Just four short months after the Rugby World Cup, the turnabout in form for some teams is nothing short of miraculous. With one round left in the competition Hamish McBrearty wonders who these men in white or red really are.
You'll have to forgive me if I seem a little confused, but at the end of October last year weren't England the second best team in the world, losing the World Cup final to South Africa? Now they struggle to beat Italy and lost to World Cup quarterfinalists Scotland? What happened here? Did Jonny Wilkinson retire? Was their brilliant coach Brian Ashton sacked?
And on the opposite end of the spectrum, when did Wales get good? The Red Dragons couldn't even make the quarterfinals of the World Cup after the lost to Fiji in pool play and now they are poised to claim a Grand Slam?
The addition of Kiwi head coach Warren Gatland has been a revalation for the Welsh, but their stunning turnaround in for has shocked even him. "For me it was about trying to get a start with Wales and set down a platform for the future," said Gatland, but also admitted he did not expect his side to win the Triple Crown.
The other team making great strides is Italy, although they are still in contention for the wooden spoon. Sitting on the bottom of the table with no points, they have pushed Ireland, England and France so far and, if Southern Hemisphere bonus points were used in the Six Nations, would have two points, level with Scotland.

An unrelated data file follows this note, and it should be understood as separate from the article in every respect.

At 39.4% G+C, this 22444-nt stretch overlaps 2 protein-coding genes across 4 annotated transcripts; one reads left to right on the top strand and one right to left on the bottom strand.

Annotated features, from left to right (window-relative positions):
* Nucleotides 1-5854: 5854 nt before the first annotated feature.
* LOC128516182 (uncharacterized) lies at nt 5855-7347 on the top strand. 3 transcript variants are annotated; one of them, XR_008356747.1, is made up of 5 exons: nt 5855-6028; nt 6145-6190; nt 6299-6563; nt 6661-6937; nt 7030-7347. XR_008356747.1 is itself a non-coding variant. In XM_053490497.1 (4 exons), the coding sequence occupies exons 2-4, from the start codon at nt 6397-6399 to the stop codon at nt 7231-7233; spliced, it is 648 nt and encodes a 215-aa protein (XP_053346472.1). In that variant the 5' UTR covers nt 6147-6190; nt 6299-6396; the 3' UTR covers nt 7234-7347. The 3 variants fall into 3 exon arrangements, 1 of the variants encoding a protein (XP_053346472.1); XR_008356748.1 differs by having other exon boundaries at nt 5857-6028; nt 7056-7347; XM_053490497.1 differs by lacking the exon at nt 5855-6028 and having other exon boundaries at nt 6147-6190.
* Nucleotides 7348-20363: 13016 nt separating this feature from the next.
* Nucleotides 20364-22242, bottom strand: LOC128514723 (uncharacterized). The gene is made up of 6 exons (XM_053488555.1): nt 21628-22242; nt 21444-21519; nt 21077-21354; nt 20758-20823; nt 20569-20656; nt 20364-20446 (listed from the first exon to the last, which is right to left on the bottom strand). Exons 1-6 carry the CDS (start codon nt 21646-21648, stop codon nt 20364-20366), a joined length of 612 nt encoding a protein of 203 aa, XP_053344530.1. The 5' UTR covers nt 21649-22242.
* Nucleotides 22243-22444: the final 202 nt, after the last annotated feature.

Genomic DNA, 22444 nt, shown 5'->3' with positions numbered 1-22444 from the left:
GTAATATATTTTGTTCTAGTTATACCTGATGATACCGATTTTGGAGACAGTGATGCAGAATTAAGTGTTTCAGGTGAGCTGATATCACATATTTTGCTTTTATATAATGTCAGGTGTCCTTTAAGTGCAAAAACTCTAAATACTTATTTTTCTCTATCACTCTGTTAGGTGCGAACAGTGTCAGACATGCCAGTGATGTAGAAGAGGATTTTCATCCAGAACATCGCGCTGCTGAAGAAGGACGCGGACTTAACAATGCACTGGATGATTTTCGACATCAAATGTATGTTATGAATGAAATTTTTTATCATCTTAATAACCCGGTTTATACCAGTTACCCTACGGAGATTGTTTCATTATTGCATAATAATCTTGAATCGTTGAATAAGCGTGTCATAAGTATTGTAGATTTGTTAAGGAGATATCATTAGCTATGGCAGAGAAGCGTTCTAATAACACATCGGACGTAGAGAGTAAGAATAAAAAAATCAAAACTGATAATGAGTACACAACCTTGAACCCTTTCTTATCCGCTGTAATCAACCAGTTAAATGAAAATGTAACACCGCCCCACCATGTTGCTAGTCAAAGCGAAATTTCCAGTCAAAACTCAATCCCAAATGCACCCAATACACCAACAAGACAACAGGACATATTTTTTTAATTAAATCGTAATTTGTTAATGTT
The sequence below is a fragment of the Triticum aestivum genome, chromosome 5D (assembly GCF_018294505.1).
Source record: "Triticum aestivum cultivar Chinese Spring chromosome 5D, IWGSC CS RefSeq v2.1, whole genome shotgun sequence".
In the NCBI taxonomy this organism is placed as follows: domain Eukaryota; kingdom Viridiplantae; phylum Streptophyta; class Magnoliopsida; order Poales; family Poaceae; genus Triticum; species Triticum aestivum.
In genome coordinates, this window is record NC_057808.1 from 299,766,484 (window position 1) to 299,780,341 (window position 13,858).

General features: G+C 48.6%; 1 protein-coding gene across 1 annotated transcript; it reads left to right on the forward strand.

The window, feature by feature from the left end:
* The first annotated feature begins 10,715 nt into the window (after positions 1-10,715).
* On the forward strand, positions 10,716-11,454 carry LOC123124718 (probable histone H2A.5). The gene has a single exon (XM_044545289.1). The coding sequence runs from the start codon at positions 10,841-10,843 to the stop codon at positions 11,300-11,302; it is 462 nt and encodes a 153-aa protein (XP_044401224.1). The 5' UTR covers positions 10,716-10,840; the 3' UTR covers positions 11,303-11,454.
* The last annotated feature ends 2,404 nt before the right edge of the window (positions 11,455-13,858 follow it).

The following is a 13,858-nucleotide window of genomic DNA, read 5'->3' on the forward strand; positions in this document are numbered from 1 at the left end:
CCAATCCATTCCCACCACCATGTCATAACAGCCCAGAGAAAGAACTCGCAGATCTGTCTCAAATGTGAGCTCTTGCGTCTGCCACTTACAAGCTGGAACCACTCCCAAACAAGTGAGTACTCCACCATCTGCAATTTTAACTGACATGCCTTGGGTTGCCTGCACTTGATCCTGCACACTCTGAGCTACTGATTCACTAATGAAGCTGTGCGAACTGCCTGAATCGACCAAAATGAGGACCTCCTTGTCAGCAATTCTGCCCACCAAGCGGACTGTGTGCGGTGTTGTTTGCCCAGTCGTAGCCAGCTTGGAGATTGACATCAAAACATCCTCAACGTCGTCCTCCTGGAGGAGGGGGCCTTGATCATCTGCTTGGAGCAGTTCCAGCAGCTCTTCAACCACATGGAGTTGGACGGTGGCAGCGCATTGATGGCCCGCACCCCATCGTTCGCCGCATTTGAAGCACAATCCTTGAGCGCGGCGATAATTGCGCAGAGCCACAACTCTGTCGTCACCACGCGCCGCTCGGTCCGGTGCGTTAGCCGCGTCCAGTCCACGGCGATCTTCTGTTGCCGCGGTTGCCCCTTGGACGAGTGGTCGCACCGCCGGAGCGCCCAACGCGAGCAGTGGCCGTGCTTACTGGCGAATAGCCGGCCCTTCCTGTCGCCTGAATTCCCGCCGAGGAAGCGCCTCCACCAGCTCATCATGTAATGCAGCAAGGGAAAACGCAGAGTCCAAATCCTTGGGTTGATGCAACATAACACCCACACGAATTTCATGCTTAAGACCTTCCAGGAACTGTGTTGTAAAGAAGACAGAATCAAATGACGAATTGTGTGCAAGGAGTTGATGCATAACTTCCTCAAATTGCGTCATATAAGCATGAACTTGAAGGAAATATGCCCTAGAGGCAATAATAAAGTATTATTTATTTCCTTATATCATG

The most worrying reversal in fortune would have to be England's and with largely the same squad as at the World Cup, the reason for their demise is something of a mystery. Perhaps their hearts just aren't in it after the emotional rollercoaster of World Cup successes and defeats, or perhaps their grinding style is no longer effective against teams employing similar tactics.
The knives are already coming out for the previously untouchable Wilkinson, the Guardian labeling the Scotland game, "The day Wilko went from hero to zero" and both the Sun and Independent calling for him to be dropped. But it would seem England problems run deeper than their record breaking fly half, considering their vaunted forward pack were unable to impose their will on the less fancied Scots and Italians.
Whatever the reason for the changes of fortunes for some of the Six Nations, it is heartening to see Wales, perhaps the only country other than New Zealand where rugby is king, back as a power in the international game. The Welsh have this year's Six Nations pretty much sewn up, only a loss to France by more than 19 points can deny them, and thatmakes their clash with the All Blacks toward the end of the year an exciting prospect for Southern Hemisphere fans.